Akers and Chingos also want the private sector to be involved in offering support. They float an idea—circulating amongst Congressional Republicans—for “income share agreements,” in which “investors provide funding for students’ educations in return for a share of their future income.” This kind of investment would “transfer risk” that college won’t pay off to those supplying the capital, but also rewards them with the successful graduate’s stream of interest-bearing payments. Akers and Chingos admit that critics have likened the idea to indentured servitude, a form of unfree labor banned under the 13th Amendment. They still feel confident that “adequate consumer protections” and regulations would enable Congress to “balance the promise and the pitfalls.”

Like Baum, they largely blame the minority of borrowers in default for their plight. Enrollees should have asked more questions in order to make better choices, selected more appropriate repayment options, and borrowed less to avoid the temptation of unneeded “conspicuous consumption.” Their prescriptions are subsequently directed towards fixing what they consider the real “national tragedy”: the 10 percent default rate on student loans. That number includes “475,000 students in a single cohort who defaulted within only two years of entering repayment.” Akers and Chingos do admit that the system is somewhat stacked against borrowers, many of whom only recently became legal adults. The existing system doesn’t take that into account, since practically every admitted student, regardless of age, is eligible for a government loan. Plus, only recently have federal officials taken steps to make data about schools, programs, and job prospects more available. But that database remains hard for students and parents to navigate.

Nevertheless, these economists, like Baum, think the first thing that needs to happen is stopping the sense that there’s a crisis, which might lead to “regressive and wasteful” “broad-based ‘relief.’” Like Baum, Akers and Chingos are convinced that the media created unfounded fears. The total amount of outstanding debt may seem large, but isn’t enough to “make a small dent in the federal budget,” even if everyone defaulted. Both the average and median monthly repayment amounts, $276 and $193 (respectively), represent roughly 7 percent or 4 percent of income (respectively) because a bachelor’s degree generally guarantees a higher income. Either amount is far less than the average 20–40 year-old household spends on healthcare, housing, transportation, and even entertainment. They also don’t see much merit in fears that debt has deterred borrowers from public-sector work, marriage, and home ownership. Such concerns are “implicitly focused on the emotional burden … affecting decision making,” and really show “that people prefer to have more money rather than less.” They likewise discount a national 2015 study raising concerns about borrowers’ mental health, since “this research does not tell us whether student loan debt has psychological effects that are any greater than those imposed by other debts or financial obligations.”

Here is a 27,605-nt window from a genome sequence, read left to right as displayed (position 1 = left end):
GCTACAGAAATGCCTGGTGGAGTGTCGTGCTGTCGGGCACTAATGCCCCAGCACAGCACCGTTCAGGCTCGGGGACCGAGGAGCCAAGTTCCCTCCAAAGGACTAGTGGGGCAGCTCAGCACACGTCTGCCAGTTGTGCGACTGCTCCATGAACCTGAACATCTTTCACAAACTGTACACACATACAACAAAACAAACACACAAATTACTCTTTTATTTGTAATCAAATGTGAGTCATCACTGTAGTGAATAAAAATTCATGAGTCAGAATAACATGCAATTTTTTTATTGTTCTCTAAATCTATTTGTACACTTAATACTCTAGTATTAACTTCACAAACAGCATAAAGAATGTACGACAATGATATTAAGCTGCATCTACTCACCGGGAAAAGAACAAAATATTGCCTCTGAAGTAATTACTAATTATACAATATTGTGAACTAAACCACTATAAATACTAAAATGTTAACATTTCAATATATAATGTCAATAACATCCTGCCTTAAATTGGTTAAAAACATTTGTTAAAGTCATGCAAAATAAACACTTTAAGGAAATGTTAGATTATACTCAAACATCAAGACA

The different arguments of Baum, Akers, and Chingos all presume that the arc of history bends towards better economic opportunities for individual borrowers and more prosperity for the nation as a whole. Such whiggish presumptions are out of step with recent widely publicized studies showing that millennials are unlikely to do as well as their parents and grandparents. The apparent failure of the American Dream reflects the scarcity of well-paying work for poor, working-class, and middle-class Americans.

Downward mobility is also a function of soaring housing costs, health care premiums, and consumer debt, never discussed in Student Debt or Game of Loans. For years, the federal government offered tax cuts to the rich, rescinded business regulations, and starved social welfare programs. Banks were even given more relief than borrowers during the Great Recession, a crisis from which Baum, Akers, and Chingos consider the country to have recovered, without any concern that another calamity might be on the horizon.

Sara Goldrick-Rab doesn’t think a disaster is coming; instead, she believes it is already here. The few years of data that Baum, Akers, and Chingos parsed may have indicated that the status quo is fine, but the emergence of a new higher education economy is painfully clear from Goldrick-Rab’s parsing three decades of both policy changes and economic trends. The financial assistance underpinning the entire higher education system doesn’t lessen inequality—but actually exacerbates it. Tuition costs, as Goldrick-Rab points out, were once low enough that students could easily choose to either borrow or work their way through school. Her book, Paying the Price: College Costs, Financial Aid, and the Betrayal of the American Dream, documents that fees and expenses now force most students to do both, even those from low-income families who qualify for federal grants and work-study opportunities on campus. Of course, offsite part-time jobs are more readily available, but rarely pay enough or have schedules suitable for students studying full time (a prerequisite for maximum state, federal, and often private support).